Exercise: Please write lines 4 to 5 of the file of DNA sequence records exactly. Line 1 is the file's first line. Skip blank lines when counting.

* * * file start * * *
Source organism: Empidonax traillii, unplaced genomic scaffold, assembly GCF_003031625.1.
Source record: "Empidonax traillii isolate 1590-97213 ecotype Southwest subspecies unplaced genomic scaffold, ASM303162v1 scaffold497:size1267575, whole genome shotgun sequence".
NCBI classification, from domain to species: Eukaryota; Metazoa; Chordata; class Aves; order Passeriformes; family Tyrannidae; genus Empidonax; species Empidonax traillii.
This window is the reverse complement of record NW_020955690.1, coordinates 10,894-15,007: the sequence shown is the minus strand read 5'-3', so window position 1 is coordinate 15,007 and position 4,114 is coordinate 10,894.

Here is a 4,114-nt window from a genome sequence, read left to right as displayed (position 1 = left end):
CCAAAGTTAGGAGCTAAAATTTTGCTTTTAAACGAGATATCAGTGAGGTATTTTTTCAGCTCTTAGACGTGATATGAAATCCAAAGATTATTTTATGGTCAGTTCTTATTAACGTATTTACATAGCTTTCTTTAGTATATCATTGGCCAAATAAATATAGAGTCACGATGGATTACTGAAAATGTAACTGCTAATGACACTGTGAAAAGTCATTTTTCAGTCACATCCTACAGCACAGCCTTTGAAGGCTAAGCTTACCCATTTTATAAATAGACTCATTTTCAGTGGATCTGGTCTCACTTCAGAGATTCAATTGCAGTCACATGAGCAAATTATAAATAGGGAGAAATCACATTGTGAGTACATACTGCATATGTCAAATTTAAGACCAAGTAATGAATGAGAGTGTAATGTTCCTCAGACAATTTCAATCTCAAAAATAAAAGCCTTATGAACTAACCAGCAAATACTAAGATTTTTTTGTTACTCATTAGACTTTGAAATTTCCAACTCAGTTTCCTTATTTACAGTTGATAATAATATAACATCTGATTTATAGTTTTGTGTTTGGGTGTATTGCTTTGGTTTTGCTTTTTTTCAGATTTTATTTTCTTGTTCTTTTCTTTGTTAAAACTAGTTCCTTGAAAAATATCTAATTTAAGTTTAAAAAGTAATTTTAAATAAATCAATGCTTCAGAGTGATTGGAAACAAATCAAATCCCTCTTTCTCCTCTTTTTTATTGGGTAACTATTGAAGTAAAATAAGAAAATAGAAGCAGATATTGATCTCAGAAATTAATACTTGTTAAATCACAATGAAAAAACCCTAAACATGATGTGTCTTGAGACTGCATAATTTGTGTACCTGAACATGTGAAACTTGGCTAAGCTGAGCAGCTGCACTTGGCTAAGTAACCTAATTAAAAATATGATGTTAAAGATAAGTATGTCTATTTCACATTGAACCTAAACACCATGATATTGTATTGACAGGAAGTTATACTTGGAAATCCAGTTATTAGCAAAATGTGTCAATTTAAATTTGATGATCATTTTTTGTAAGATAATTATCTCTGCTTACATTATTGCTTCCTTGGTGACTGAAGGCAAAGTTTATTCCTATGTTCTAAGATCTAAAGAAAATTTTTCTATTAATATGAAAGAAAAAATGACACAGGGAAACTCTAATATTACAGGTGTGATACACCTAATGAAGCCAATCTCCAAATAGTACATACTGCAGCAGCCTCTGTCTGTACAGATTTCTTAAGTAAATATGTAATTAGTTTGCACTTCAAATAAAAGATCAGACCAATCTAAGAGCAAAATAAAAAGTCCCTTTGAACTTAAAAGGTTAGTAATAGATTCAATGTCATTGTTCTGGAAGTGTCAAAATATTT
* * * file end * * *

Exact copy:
This window is the reverse complement of record NW_020955690.1, coordinates 10,894-15,007: the sequence shown is the minus strand read 5'-3', so window position 1 is coordinate 15,007 and position 4,114 is coordinate 10,894.

Here is a 4,114-nt window from a genome sequence, read left to right as displayed (position 1 = left end):